Media Ethics examines the relationship between media activity and human behavior. It acts as a management tool in terms of responsibility in media companies. Media ethics questions the role of media in the community and society in a moral point of view.
Media Ethics concerns the following questions:
- With what legal methods may information (pictures, movies, sound, text, documents) be procured?
- How widely it can be edited (summarized, rewritten, cut, edited)?
- What words can be selected (neutral point of view and objectivity of reporting)?
- How should information be selected for publication?
- What information should be published or rather not?
An alternative perspective is the question of responsibility in the media:
- Who is responsible?
- For which he is responsible (for action)?
- To whom is he responsible?
- To whom he must answer?
Another point of view is based on the question “What kind of responsibility media professionals (especially journalists) should have to the society?”
The work of the media is mainly influenced by political considerations (political standpoint of the media representative) and economic considerations (maximizing the reach and the achieved attractiveness of the media as an advertising platform). Media ethics attempts to define the degree to which the work of media professionals of political and economic factors may be influenced, where the limits are.
When considering ethical issues in the media several dimensions can be considered:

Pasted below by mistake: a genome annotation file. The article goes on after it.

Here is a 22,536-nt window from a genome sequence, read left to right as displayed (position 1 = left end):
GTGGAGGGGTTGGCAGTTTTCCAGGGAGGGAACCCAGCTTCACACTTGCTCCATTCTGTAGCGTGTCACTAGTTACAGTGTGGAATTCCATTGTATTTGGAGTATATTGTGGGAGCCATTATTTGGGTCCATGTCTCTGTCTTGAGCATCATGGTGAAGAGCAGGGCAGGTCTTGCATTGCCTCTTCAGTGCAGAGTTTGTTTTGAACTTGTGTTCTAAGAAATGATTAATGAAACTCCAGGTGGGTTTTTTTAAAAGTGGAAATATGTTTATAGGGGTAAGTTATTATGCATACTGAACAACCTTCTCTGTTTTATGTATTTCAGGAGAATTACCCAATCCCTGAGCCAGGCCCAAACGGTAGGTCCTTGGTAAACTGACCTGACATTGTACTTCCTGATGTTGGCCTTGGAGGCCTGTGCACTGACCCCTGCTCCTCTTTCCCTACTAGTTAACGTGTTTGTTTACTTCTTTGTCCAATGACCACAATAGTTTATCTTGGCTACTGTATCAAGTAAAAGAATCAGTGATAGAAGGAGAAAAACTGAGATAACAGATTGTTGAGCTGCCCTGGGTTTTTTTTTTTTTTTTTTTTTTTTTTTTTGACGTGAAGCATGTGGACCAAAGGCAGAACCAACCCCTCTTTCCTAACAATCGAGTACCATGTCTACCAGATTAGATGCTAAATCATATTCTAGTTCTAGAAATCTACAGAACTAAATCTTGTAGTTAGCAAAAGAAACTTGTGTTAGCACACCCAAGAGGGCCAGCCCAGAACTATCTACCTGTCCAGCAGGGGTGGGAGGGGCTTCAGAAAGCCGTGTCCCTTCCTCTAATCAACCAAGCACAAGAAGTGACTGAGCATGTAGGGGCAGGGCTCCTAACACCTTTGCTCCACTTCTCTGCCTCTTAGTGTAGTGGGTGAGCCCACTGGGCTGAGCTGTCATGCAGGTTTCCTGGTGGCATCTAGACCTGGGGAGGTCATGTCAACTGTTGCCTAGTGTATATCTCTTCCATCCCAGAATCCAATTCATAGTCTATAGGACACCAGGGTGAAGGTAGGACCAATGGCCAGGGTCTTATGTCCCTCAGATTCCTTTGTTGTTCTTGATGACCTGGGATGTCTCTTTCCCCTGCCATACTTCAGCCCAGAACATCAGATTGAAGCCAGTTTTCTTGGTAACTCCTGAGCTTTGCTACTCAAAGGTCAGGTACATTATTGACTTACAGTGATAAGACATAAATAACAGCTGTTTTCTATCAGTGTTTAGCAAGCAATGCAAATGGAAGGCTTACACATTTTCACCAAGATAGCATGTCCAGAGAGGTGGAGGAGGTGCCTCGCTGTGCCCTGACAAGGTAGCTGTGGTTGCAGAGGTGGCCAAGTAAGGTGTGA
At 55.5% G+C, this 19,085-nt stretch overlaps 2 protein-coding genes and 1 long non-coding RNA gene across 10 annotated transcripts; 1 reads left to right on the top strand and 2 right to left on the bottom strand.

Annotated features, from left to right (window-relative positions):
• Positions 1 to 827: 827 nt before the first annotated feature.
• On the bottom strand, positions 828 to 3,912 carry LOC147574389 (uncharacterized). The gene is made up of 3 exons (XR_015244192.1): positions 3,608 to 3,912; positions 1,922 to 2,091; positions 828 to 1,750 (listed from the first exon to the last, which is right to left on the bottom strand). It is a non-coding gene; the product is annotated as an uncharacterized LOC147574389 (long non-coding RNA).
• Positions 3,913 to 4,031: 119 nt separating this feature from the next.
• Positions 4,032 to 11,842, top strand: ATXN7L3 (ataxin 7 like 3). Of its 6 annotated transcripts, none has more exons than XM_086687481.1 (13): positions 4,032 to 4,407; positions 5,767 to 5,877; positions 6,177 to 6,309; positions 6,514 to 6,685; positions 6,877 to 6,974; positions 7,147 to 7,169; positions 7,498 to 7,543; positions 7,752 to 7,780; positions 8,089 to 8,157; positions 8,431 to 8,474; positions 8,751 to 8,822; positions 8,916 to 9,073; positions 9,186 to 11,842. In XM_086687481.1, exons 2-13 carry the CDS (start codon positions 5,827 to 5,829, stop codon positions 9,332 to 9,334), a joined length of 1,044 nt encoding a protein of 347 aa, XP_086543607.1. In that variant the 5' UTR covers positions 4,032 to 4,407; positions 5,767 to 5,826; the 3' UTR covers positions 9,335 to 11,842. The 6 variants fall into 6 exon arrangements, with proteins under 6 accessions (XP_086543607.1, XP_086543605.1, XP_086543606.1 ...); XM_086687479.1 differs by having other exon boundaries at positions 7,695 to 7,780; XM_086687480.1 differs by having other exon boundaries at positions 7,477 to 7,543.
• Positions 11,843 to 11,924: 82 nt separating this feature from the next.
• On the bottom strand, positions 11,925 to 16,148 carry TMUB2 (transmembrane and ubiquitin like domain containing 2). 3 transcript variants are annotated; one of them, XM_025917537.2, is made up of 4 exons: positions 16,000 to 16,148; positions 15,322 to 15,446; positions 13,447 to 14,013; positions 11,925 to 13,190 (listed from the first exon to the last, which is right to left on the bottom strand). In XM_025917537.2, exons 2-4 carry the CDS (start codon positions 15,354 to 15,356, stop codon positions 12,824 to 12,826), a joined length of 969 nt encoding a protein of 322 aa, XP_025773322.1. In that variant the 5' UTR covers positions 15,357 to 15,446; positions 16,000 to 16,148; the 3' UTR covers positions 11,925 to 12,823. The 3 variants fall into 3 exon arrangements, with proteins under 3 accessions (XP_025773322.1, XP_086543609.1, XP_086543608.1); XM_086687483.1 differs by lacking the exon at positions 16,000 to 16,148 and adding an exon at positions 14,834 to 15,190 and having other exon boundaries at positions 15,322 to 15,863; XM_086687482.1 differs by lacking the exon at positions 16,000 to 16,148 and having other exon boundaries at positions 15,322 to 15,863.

- Individual ethics (normative oriented)
- Ethics of the media system (systems theory)
- Public ethics
- Casuistic ethics (North American-Anglo-Saxon)
Individual ethics of any journalism is ideologically determined – responsibility, sense of mission, conscience, commitment, attitude. After the Nazis followed a decade-long abstinence ethics: normative ethics concepts were condemned as ideologically suspect.
Truth should be the top priority of coverage (Boventer).
Audience Ethics has become more important in the last 15 years. Audience sees through manipulative influences of the mass media and wants to be emancipated from them. These are usually ineffective appeals. There are universal values in relation to human existence. From these responsibilities, duties, and virtues are derived, which are valid in every culture, society or religion.
- Duties are not to be understood as an imperative, but as a framework with which a situation can be assessed ethically.
- In a democracy there is a high degree of individual freedom. This places high demands on the media education of the population.
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